“What God would have built if he had the money…” is what George Bernard Shaw is supposed to have said on visiting William Randolph Hearst at St Donat’s Castle in South Wales. It’s not surprising that Shaw was impressed! St Donat’s is a picture-book mediaeval castle that has been continuously occupied since the twelfth century. Not far from Cardiff and set high overlooking the Bristol Channel its gardens are quite simply amongst the most spectacular and outstanding Tudor gardens in Britain.
The home of the Stradling family from 1298-1738 the castle then passed through several hands before eventually being bought in 1925 by American press magnate, William Randolph Hearst, the model for Citizen Kane, who ‘modernized’ the castle without destroying its character. From 1962 the castle has been occupied by Atlantic College, the first of the United World Colleges founded by the German educationist Kurt Hahn.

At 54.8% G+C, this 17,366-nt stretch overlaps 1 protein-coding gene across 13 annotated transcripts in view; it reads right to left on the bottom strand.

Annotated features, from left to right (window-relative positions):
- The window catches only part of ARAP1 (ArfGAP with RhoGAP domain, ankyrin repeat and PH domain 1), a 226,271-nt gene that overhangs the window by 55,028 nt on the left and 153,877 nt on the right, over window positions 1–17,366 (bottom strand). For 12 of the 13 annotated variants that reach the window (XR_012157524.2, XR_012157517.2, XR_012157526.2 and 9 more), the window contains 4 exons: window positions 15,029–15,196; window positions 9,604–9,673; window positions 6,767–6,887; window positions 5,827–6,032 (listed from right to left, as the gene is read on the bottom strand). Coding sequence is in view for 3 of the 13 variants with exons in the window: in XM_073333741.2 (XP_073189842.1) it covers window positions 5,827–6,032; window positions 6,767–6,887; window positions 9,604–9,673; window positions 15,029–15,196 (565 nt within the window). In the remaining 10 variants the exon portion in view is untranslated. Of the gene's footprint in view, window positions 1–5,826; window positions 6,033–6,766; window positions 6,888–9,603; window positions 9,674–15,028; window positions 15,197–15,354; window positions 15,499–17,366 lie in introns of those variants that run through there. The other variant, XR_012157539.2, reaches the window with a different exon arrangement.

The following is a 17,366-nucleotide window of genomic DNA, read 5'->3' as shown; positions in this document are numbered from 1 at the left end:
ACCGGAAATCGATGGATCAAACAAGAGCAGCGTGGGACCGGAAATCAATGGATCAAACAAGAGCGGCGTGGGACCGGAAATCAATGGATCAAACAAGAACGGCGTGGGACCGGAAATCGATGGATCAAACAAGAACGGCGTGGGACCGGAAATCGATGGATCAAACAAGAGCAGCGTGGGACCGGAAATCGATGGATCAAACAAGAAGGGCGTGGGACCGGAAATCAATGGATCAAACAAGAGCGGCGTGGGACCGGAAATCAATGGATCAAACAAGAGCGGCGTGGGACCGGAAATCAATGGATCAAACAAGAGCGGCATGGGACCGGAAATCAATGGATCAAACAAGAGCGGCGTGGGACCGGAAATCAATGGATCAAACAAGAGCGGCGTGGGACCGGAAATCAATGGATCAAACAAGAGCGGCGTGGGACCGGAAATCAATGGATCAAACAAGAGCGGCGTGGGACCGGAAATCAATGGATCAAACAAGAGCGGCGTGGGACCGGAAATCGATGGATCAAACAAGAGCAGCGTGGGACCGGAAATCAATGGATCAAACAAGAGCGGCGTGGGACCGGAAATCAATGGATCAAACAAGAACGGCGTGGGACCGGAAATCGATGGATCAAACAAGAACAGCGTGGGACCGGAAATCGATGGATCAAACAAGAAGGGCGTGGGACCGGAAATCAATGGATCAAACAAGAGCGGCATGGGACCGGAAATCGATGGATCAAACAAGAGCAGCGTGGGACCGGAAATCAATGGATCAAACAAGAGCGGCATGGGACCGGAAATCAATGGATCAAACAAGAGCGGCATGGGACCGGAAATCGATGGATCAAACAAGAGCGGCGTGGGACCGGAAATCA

I visited this summer with Liz Whittle, former Inspector of Historic Parks and Gardens at CADW, and I am very grateful to her for permission to use her notes as the basis for this post.
In the interests of historical accuracy I should also add that I have also seen Shaw’s words in a slightly different form used about his visit to Hearst Castle at San Simeon in California, and I have been unable to track down the source or veracity of either attribution – but its too good a quote to ignore!